Parish Success Story

St. Maria’s Table

St. Maria of Paris Outreach Ministry of Annunciation Cathedral in Norfolk, Virginia, recently celebrated its second anniversary. Given the ministry’s name, it should come as no surprise that St. Maria of Paris and especially the book about her life, Pearl of Great Price, were the catalyst for its founding.

For many years, faithful stewards of Annunciation recognized they had a facility that was ideal for providing meals to those in need in the larger Norfolk community. But even though there were many discussions about getting something started, it took the spark of a few individuals who were personally touched by the life of St. Maria (Skobtsova) to finally light the fire. As the book Pearl of Great Price was passed from person to person, each one became committed to making an outreach ministry at Annunciation a reality. As one member of the group noted, “St. Maria was amazing, but she was like us—very contemporary. She struggled with her faith, her calling, and the poverty around her. Her example was the driving force behind finally getting this ministry off the ground. After reading her life, we decided we can do this!”stmariaoutreachcollage

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A Little Leaven

One church’s recipe for meeting a need in their local community

Starting a new outreach ministry in a parish can be as simple as responding to a need in the local community with a few dedicated volunteers and a vision for service. Christ the Savior, a small Greek Orthodox church in Tennessee, had all the ingredients to start such a ministry. They knew that their northeastern region of Tennessee had been particularly hard hit by the economic crisis of the last several years. The local food bank reported that one in four people in the region live in poverty; nearly one in five adults and two out of five children in the area have food insecurity. This means many households have to choose between food and other basic necessities. The local food pantries and shelters saw a marked increase in clients over the past few years, some an increase of as high as twenty-five percent.

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One of the needs of the food pantries in the area is for bread. Pantries rely on day-old bread donations from local grocery stores or must purchase bread when donations do not meet the need. Christ the Savior had many of the resources to match this need: two volunteers with certification and experience in baking large quantities of bread, a professional kitchen, and the commitment of parish leadership to meeting the needs of the local community. Only one thing was missing, a large capacity mixer. Read More →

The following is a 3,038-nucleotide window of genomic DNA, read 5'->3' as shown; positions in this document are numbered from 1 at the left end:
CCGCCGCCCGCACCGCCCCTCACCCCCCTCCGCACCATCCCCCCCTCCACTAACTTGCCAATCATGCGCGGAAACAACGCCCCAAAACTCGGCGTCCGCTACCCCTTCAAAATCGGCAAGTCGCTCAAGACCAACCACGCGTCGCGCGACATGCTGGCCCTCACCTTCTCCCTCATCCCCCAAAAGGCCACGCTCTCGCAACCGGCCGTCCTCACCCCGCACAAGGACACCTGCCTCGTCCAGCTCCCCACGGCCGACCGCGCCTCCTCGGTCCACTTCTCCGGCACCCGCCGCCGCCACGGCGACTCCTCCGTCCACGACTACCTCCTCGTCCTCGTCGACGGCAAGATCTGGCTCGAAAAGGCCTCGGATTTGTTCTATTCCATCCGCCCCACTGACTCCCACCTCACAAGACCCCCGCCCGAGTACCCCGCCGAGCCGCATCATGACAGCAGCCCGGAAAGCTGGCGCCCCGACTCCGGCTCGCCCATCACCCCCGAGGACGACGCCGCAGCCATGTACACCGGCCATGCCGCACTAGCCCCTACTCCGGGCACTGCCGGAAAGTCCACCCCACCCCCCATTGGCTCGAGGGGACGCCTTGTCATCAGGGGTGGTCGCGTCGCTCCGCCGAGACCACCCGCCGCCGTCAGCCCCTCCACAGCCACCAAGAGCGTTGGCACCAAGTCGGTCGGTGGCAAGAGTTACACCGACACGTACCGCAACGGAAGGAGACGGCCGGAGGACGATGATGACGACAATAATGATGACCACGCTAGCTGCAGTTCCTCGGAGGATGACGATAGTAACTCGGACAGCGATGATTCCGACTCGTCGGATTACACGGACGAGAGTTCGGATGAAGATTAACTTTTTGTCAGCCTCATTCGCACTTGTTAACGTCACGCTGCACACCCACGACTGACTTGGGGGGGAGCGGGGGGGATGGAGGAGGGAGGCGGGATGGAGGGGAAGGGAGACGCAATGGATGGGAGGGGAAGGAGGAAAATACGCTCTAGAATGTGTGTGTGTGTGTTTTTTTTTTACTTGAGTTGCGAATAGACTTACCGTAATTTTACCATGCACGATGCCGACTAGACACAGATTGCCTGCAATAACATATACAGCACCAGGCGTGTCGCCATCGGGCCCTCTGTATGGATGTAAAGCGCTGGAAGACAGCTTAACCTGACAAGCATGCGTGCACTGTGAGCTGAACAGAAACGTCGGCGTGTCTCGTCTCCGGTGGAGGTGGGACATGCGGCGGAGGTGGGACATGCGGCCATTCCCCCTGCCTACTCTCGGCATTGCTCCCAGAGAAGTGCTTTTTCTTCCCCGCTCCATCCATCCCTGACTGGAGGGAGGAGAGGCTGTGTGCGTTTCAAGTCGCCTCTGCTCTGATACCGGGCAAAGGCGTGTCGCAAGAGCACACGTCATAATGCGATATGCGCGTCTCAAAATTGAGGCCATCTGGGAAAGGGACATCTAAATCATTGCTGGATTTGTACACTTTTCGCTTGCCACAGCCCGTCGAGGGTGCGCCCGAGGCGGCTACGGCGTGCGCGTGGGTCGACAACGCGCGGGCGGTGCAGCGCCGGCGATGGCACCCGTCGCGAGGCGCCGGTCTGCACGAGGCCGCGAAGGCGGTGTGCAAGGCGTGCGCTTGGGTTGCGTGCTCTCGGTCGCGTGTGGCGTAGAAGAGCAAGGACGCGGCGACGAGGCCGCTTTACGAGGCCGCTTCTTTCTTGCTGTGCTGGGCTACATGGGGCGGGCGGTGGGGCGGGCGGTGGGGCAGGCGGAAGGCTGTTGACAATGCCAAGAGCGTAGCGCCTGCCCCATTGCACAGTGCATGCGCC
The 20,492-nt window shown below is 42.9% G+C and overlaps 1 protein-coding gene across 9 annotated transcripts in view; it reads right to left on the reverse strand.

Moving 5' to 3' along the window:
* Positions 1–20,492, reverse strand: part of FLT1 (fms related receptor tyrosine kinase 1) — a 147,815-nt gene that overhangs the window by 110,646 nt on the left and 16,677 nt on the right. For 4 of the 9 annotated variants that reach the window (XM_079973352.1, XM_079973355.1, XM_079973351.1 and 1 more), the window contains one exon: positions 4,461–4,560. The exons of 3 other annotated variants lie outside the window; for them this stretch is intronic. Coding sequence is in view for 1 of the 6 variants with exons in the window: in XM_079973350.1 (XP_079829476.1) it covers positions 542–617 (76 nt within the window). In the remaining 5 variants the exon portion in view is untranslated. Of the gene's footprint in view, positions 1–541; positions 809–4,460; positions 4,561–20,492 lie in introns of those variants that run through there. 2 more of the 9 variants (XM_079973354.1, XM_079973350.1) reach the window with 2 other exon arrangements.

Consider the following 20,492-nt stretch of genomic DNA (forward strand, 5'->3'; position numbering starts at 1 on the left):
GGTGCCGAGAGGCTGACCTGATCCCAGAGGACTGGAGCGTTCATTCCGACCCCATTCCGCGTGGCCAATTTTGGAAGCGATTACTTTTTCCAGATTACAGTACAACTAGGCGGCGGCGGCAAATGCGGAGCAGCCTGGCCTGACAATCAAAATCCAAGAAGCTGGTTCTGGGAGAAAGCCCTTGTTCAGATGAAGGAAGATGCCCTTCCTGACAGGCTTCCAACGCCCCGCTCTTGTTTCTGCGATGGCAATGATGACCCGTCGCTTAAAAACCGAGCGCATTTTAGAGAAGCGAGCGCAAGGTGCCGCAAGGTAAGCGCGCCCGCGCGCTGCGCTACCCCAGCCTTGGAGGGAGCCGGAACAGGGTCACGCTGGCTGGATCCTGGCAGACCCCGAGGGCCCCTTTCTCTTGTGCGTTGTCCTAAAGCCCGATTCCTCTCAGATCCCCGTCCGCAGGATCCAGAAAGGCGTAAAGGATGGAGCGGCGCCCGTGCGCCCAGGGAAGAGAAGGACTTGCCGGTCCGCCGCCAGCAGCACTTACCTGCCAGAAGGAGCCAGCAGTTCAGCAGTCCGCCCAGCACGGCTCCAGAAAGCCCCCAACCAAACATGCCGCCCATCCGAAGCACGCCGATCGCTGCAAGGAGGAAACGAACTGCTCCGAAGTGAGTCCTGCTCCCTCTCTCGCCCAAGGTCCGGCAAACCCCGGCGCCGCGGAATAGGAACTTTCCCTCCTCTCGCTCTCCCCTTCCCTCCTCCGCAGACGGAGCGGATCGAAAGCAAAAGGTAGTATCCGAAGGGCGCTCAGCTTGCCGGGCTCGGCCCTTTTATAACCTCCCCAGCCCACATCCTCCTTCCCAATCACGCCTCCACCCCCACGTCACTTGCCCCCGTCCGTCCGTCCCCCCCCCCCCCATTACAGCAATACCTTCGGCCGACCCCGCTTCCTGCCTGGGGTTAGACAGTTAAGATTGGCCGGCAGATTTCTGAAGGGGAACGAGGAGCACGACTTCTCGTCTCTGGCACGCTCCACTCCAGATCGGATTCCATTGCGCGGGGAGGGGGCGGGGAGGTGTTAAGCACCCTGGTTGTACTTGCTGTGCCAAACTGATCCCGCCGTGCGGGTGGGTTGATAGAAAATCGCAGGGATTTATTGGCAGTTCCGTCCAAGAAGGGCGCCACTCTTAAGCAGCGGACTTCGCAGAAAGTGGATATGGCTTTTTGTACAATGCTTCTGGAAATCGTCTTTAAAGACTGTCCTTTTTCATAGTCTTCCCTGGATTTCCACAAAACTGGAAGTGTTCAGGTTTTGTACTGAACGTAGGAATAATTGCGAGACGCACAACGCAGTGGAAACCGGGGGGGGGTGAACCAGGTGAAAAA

Testimonial: A Leap of Faith

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Several decades ago, when I was raising my children and growing in involvement at my church, disaster struck the parish budget. Our annual Greek festival, without which our parish could not survive, only broke even because of a weekend of torrential rains and high winds. That’s the year we started talking about making the change—the leap of faith, really—to total stewardship. Eventually we decided to go ahead and do it, no longer holding a festival and asking parishioners for stewardship to cover the operating budget.

I was a part of the fledgling stewardship committee, and the discussions we had in the Board room inevitably led to discussions at our kitchen table. When I suggested that our own family take the same leap of faith the church was taking—that is, that we work toward tithing—my spouse resisted, at first. We were people of modest means, raising a large family, how could we possibly afford to tithe? Read More →

The Multiplying Our Gifts Challenge

A case study of a parish giving program

Fr. P. has done a lot of thinking, reading, and praying on the subject of stewardship. At the small, urban parish to which he had been recently assigned, finances were said to be a constant challenge. The giving paradigm long in place was membership dues with several fundraisers throughout the year to fill in the budget gaps. The overwhelming perception at the parish was that there was never enough money, and no more could be raised in the small community.   Read More →